NotesFAQContact Us
Search Tips
Peer reviewed Peer reviewed
Direct linkDirect link
ERIC Number: EJ799188
Record Type: Journal
Publication Date: 2008-Jul
Pages: 30
Abstractor: As Provided
Reference Count: 71
ISSN: ISSN-0269-9206
The Role of Prosody in a Case of Foreign Accent Syndrome (FAS)
Katz, William F.; Garst, Diane M.; Levitt, June
Clinical Linguistics & Phonetics, v22 n7 p537-566 Jul 2008
Foreign accent syndrome (FAS) is a rare disorder characterized by the emergence of a perceived foreign accent following brain damage. The symptomotology, functional bases, and neural substrates of this disorder are still being elucidated. In this case study, acoustic analyses were performed on the speech of a 46-year old monolingual female who presented with FAS of unknown aetiology. The patient had a pseudo-accent frequently described as 'Swedish' or 'Eastern European'. Stop consonant VOT, consonant burst spectra and duration, vowel durations, formant frequencies, and trajectories were analysed, along with prosodic cues for lexical stress assignment and sentence-level intonation. Results indicated VOT values were generally preserved, while there was a strong tendency to realize the English alveolar flap as a full stop, and to produce flaps that had greater-than-normal closure durations. The spectral properties of the patient's vowels resembled those of normal talkers (with the possible exceptions of decreased F1 values for /i/ and slight differences in formant dynamics for /u/, /o/, /i/, and /e/). However, vowel durations were relatively long, contributing to exaggerated tense/lax contrasts. Token-to-token variability in vowel production was slightly higher than normal for duration, but not for formant frequency values. Lexical stress assignment was inaccurate and highly variable (with similar problems noted for non-speech materials), and sentence level intonation showed occasional deviations from typical American English patterns. For this patient, an underlying timing/rhythm difficulty appeared responsible for the range of segmental and suprasegmental changes leading to the impression of a foreign accent. Appended are: (1) Words used for the VOT and place of articulation analyses' (2) Sentences used in the noun/verb stress contrast analysis; and (3) Sentences used in the noun/verb stress contrast analysis. (Contains 4 tables, 9 figures and 4 notes.)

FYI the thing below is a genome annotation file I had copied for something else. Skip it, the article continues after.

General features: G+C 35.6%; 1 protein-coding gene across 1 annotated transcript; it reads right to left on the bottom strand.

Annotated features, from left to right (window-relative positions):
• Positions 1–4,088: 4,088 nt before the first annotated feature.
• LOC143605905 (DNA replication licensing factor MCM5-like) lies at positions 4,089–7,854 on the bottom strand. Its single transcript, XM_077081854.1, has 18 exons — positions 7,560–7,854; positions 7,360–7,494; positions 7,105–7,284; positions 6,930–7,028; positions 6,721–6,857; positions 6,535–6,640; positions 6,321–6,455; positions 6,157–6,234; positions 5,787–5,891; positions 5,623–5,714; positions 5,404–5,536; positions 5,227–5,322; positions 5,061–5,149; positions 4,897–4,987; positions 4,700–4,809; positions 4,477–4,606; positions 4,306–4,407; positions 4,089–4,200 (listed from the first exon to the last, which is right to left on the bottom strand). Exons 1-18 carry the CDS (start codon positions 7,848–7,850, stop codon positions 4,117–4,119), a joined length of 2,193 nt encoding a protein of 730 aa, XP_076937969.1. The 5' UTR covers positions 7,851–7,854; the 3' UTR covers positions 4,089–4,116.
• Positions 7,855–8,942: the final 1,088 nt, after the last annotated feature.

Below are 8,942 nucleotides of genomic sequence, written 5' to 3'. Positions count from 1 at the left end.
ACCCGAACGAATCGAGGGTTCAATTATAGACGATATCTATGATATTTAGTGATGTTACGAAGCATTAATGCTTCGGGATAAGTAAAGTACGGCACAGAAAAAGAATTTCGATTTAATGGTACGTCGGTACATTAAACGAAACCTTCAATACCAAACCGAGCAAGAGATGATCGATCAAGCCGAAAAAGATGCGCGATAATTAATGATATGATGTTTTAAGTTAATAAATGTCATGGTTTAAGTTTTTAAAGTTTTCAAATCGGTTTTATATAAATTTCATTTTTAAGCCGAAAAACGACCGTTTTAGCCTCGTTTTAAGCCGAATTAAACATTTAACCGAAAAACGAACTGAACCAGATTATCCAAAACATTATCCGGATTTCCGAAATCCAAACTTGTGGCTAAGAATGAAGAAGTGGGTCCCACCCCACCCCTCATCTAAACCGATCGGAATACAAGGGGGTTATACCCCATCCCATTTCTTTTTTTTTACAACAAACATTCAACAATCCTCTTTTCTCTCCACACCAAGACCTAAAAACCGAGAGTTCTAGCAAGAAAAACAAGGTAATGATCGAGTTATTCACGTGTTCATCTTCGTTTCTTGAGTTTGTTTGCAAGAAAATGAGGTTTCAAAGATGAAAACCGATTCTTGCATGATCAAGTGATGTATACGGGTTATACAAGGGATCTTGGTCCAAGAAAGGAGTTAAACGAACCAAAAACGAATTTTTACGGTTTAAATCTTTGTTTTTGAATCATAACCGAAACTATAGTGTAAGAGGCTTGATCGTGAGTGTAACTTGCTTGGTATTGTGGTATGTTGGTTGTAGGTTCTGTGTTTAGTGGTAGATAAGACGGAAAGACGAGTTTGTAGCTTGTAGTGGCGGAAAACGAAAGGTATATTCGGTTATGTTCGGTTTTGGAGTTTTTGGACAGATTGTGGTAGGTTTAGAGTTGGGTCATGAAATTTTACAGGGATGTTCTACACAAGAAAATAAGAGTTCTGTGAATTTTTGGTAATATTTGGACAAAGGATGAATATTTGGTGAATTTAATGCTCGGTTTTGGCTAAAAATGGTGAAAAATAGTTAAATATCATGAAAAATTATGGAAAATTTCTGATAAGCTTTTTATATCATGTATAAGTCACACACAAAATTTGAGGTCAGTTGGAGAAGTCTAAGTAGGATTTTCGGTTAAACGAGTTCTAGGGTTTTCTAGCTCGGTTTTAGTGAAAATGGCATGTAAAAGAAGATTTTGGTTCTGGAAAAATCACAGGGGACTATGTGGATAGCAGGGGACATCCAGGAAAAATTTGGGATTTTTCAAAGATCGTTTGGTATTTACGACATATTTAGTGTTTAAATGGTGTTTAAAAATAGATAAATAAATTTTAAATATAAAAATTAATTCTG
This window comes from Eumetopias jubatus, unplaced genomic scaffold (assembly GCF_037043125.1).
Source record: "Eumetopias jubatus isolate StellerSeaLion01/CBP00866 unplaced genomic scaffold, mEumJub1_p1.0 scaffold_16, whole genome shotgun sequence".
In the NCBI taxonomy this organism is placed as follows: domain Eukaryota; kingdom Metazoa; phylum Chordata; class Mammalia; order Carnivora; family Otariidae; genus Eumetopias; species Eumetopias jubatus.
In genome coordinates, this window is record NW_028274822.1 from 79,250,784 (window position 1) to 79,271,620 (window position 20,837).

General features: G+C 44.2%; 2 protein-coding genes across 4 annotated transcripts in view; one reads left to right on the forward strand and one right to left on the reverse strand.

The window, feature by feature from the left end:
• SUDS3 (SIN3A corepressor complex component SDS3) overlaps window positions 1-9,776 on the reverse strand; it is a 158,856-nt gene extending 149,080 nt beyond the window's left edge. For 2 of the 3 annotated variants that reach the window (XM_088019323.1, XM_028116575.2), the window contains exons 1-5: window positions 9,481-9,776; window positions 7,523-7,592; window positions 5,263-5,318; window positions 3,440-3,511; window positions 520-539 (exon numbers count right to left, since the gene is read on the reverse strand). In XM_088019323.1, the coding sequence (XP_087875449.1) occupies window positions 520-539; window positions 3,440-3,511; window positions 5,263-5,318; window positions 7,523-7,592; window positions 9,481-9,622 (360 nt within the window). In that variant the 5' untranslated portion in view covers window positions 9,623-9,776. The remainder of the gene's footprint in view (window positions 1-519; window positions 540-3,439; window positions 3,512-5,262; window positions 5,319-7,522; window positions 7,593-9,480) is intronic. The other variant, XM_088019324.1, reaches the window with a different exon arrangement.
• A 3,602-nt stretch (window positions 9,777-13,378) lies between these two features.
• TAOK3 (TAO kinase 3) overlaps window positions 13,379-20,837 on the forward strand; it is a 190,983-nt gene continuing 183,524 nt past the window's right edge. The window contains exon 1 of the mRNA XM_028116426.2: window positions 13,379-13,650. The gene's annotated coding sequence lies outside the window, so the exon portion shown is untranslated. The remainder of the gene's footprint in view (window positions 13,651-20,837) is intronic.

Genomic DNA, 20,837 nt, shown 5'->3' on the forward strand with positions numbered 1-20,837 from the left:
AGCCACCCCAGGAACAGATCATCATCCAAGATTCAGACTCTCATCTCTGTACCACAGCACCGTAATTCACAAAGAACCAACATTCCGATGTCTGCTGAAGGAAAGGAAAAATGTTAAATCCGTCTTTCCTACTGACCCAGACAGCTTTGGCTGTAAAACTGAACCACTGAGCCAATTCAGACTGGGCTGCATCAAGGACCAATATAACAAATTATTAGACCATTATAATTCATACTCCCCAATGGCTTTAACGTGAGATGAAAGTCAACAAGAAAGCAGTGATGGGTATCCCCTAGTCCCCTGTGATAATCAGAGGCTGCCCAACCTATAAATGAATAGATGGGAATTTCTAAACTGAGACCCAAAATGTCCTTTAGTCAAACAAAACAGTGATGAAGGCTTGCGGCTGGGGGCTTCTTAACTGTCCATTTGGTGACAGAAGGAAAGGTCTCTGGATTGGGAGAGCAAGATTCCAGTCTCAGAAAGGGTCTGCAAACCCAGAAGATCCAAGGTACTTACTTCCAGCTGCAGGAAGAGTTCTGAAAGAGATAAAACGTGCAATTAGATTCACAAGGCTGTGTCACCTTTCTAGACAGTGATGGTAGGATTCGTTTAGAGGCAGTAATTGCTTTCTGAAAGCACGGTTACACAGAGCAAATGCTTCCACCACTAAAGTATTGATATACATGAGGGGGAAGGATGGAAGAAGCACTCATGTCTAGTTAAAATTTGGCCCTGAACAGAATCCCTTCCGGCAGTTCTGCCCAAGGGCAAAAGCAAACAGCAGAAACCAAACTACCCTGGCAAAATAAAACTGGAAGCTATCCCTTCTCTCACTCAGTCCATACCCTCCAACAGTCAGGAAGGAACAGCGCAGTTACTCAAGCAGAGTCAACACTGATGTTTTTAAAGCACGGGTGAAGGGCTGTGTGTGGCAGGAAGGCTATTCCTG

Taylor & Francis, Ltd. 325 Chestnut Street Suite 800, Philadelphia, PA 19106. Tel: 800-354-1420; Fax: 215-625-2940; Web site:
Publication Type: Journal Articles; Reports - Evaluative
Education Level: N/A
Audience: N/A
Language: English
Sponsor: N/A
Authoring Institution: N/A